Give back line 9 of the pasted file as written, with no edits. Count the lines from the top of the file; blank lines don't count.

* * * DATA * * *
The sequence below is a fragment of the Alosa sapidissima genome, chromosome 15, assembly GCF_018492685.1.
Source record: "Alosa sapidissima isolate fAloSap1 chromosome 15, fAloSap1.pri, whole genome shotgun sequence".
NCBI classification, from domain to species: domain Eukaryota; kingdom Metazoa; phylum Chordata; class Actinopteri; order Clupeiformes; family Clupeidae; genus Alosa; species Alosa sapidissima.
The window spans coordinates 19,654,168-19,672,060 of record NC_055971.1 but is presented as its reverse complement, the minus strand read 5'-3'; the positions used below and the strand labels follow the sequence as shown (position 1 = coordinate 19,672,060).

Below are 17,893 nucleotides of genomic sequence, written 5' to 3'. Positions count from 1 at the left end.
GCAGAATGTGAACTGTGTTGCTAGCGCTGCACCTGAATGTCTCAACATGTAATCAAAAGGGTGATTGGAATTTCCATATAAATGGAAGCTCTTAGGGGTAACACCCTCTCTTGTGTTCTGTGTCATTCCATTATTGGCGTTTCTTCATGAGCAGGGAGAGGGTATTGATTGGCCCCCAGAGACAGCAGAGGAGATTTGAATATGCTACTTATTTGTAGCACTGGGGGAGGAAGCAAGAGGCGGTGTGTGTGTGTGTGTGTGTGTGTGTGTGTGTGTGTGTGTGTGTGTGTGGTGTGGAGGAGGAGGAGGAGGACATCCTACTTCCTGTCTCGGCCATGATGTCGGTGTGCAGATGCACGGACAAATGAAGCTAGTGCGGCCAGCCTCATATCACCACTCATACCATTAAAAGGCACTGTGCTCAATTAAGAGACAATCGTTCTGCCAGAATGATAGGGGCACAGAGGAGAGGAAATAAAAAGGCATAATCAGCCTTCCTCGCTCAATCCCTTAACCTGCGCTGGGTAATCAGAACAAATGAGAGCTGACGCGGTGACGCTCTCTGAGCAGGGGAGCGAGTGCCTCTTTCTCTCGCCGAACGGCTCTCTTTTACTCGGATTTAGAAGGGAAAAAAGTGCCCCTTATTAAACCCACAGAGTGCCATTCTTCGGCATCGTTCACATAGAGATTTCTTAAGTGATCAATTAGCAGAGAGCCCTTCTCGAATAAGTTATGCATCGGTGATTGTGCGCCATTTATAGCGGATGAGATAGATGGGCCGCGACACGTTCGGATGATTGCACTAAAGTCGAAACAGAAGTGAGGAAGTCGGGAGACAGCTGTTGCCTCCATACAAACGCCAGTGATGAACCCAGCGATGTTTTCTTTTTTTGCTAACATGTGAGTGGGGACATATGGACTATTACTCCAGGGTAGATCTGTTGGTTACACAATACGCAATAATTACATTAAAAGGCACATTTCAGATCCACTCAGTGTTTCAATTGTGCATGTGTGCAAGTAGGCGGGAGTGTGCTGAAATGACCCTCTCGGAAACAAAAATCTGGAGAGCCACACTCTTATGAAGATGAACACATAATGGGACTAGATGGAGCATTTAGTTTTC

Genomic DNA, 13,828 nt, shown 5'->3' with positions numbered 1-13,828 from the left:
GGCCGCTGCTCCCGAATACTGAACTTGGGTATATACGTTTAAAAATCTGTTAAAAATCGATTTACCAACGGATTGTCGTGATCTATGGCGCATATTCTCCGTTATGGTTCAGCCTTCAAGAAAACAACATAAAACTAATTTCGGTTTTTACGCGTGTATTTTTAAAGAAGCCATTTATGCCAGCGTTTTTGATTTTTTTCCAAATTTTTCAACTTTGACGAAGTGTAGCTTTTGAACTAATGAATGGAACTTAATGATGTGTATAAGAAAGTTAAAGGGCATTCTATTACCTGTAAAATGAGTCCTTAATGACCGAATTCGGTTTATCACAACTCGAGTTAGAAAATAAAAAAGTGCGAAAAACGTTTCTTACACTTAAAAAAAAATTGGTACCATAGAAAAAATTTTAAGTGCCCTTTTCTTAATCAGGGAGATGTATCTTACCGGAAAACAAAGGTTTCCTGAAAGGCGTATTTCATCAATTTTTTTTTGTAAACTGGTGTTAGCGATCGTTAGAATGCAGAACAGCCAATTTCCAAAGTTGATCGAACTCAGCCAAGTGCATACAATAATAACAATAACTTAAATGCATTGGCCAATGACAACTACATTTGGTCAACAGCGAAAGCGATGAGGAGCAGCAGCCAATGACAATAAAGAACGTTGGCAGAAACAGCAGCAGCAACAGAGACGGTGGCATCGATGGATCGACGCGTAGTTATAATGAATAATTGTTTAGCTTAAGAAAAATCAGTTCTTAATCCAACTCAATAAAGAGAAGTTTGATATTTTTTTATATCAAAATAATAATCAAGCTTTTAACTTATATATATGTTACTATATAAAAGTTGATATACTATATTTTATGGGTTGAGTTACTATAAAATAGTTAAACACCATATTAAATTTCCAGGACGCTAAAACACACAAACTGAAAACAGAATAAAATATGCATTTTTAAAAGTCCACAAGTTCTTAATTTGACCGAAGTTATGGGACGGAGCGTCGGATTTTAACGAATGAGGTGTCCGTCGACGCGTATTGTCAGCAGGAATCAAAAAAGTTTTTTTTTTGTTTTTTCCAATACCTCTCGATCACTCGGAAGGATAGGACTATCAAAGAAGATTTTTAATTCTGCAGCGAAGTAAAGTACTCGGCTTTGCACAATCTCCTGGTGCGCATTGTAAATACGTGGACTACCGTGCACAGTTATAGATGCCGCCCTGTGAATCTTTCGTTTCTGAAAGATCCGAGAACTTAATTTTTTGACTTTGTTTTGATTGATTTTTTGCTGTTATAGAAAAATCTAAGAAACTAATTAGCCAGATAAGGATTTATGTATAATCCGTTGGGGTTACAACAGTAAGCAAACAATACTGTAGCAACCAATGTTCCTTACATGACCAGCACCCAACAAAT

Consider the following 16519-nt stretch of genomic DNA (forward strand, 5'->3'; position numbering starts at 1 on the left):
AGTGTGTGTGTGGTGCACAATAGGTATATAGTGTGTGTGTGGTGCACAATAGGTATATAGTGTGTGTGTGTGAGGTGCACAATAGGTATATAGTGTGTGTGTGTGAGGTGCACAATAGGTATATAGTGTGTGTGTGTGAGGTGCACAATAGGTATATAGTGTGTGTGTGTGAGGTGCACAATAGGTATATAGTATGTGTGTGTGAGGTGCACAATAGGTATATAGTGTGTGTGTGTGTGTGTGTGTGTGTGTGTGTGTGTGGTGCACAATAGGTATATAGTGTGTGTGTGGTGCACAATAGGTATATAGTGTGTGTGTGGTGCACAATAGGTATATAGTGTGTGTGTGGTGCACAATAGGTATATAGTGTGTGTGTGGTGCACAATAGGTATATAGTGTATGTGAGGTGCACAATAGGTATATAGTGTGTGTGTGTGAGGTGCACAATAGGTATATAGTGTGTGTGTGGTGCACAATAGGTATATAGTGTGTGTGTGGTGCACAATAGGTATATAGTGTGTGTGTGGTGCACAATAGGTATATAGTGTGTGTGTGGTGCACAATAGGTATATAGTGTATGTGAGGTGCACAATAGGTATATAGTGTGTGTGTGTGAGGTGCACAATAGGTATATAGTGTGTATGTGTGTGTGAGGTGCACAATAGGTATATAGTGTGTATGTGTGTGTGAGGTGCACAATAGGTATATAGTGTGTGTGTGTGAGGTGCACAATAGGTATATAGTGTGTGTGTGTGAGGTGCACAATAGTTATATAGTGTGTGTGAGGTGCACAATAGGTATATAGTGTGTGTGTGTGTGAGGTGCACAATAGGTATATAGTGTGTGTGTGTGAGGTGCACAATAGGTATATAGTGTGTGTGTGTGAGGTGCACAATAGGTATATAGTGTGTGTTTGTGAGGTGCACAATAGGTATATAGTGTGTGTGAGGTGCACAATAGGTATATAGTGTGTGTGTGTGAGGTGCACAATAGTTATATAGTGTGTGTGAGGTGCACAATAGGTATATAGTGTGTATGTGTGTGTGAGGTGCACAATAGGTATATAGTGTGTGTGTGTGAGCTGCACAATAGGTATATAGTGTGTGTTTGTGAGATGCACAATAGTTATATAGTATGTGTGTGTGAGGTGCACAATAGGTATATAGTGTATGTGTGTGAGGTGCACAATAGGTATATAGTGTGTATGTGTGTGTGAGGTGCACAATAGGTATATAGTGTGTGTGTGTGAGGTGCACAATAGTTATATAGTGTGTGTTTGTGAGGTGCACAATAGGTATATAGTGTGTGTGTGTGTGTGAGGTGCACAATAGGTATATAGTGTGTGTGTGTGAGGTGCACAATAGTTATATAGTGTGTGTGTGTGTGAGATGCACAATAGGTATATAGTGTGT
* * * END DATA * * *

Consider the following 16519-nt stretch of genomic DNA (forward strand, 5'->3'; position numbering starts at 1 on the left):